A conversation with. Governor Dave Heineman and Richard Baier, Director of Economic Development
"We are most proud that we have tried to target a variety of industries to reflect the diversity of our agricultural sector, as well as our more urban areas as centers for the financial and insurance sectors. We are using our common sense to take advantage of our strengths."
A. Heineman: In May, we passed LB 376, the largest tax relief package in the history of the state, reflecting reductions in income, sales and property taxes. The package is half property tax relief and half a repeal of the estate tax; elimination of the marriage penalty; and a complete repeal of the sales tax on construction labor for residential and commercial properties. We also passed a fiscally responsible budget. Our spending growth rate was 4.5 percent, 33 percent less than the historic state spending growth over the past 20 years.
Q. What are Nebraska's growth industries?
A. Heineman: We are most proud that we have tried to target a variety of industries to reflect the diversity of our agricultural sector, as well as our more urban areas as centers for the financial and insurance sectors. We are using our common sense to take advantage of our strengths. Our target growth industries include financial and insurance services; value-added agriculture; renewable energy, particularly ethanol; biosciences; defense; and transportation/distribution/logistics.
Baier: Besides our new legislation, the Nebraska Advantage Package of 2005 helps us to support growth in those industries.
Q. Are any of these industries particularly active?
A. Heineman: We have seen significant expansion in the renewable fuels sector. By the end of the year, we will surpass the state of Illinois to become the second-largest producer of ethanol in the United States. We will add at least an ethanol plant a month for the next eight months. We plan to have 25 ethanol plants by early 2008.
Baier: We have also seen spinoff industries as a result of ethanol growth. Cargill in Blair runs a major bio-refinery producing corn sweeteners, polylactic acid, and food additives. They already have five joint venture partners there.
Q. Have any companies been a boost to employment?
A. Heineman: In the insurance and financial sector, we have one of the lowest insurance tax rates in the country. Pacific Life and AFLAC have redomesticated in the Omaha area. PayPal, which opened in Nebraska in 2003 with 500 employees, added another building and are up to 2,200 employees. Because of the Nebraska Advantage program, in the next two years they expect to have over 3,000 employees, making them one of the top 10 employers in our state. Their average work force is under 35 years old; companies such as this keep young people from leaving our state.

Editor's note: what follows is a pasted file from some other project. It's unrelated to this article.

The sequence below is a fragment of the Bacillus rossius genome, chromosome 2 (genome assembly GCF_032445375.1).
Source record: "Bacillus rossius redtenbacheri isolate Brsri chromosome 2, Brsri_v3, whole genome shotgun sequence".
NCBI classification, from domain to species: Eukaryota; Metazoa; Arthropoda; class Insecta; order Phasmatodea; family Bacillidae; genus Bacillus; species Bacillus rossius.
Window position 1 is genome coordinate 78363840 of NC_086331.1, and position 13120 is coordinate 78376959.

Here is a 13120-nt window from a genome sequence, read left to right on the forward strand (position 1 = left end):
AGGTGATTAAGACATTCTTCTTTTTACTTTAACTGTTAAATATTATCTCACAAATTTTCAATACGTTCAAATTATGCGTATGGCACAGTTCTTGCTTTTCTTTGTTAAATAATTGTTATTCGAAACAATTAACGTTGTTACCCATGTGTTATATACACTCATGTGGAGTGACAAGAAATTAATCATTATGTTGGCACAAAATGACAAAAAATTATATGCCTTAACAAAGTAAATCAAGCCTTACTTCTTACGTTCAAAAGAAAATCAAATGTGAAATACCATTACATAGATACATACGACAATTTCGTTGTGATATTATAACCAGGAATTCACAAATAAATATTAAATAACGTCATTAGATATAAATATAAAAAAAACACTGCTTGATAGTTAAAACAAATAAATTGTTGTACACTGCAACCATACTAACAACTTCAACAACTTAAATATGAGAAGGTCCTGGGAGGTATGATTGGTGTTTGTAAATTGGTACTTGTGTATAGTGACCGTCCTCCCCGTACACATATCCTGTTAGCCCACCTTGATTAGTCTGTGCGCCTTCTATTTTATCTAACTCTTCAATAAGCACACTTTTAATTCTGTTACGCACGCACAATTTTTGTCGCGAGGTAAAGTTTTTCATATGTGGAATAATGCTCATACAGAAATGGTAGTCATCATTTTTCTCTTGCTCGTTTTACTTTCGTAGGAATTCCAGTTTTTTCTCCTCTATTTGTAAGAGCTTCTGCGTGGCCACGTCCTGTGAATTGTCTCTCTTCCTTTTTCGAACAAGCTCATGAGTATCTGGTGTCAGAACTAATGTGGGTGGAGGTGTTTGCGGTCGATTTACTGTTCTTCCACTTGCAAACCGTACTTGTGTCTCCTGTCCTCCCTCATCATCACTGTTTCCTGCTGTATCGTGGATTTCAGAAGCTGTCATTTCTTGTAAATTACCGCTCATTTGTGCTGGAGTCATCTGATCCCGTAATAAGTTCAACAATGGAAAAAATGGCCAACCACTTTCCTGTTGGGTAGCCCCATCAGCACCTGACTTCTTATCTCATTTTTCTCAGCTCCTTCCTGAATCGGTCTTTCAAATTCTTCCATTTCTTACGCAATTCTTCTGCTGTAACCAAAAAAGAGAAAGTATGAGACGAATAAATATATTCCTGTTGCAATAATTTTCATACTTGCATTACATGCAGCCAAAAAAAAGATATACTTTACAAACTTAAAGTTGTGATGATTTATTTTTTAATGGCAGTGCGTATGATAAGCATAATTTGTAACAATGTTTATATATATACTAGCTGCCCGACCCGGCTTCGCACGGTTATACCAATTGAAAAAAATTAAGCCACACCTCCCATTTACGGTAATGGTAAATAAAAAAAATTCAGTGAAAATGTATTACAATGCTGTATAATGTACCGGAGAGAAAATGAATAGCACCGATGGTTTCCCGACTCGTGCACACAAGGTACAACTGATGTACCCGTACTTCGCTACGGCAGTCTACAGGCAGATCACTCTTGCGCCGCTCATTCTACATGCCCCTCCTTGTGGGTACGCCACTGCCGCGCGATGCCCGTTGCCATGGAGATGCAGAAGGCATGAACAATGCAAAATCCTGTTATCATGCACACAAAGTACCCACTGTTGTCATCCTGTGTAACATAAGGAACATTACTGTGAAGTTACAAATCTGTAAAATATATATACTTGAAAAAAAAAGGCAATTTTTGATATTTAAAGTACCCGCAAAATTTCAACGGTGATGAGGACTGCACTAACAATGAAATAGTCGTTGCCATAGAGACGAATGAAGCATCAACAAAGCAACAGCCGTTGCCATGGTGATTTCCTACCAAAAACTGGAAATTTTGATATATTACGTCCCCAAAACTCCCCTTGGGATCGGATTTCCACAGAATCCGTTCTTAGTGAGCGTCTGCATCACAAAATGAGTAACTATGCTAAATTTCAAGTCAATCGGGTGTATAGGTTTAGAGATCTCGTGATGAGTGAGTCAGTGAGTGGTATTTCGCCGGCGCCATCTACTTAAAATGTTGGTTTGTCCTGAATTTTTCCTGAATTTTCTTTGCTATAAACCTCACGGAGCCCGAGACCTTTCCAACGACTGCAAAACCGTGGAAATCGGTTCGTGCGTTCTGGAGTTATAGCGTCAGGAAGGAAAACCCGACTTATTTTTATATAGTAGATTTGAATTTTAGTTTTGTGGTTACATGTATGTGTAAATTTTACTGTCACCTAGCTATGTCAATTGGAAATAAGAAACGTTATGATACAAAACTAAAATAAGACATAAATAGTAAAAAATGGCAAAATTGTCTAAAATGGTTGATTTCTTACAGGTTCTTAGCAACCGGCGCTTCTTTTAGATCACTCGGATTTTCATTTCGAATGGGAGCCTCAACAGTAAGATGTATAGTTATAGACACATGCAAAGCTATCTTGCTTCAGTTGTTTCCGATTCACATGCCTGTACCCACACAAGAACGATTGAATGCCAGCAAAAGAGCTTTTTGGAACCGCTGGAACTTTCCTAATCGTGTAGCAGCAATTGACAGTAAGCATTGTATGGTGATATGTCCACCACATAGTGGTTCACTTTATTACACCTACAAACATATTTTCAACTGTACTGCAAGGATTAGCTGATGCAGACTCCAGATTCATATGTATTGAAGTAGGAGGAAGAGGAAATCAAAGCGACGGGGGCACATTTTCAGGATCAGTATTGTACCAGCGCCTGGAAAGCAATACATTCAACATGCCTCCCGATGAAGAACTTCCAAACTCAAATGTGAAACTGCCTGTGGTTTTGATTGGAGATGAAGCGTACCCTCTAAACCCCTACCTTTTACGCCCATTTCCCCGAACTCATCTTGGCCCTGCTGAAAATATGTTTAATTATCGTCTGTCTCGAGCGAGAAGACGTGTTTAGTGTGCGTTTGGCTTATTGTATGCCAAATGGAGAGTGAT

Baier: In the rural sector, Your Selling Team, originally a part of Technologent, added about 100 technology marketing and service jobs in Chadron, a rural community. This company provides sales lead generation, inside sales, service and maintenance agreement renewals and other services to technology companies such as Sun Microsystems and NCR.
Q. Are you interested in foreign direct investment and exports?
A. Heineman: I am the only governor who has been to Cuba three times. Because of this, I signed two trade agreements executed for more than $60 million of agricultural products, from dry edible beans to beef. We respect each other and work within the trade embargo rules. During the first two weeks in September, I will make a foreign-trade mission to China, Japan, Hong Kong, and Taiwan. I want to help our businesses open doors and compete in the world marketplace. When we opened a trade office in Japan, we chose Koji Nagasaka, a respected Japanese business leader, to head the office. We need a permanent presence for Nebraska companies in Japan. We have 30 Japanese companies operating in Nebraska. Relationship building is important in the Far East. I also plan to visit two of our big trade partners, Canada and Mexico, in the next 12 months.
Baier: The University of Nebraska Medical Center and entities in China are involved in joint testing of new cancer treatments. The University of Nebraska Food Processing Center's goal is to advance exports in the value-added food manufacturing industry through ongoing market support. With their added research, we could become the supermarket for the world.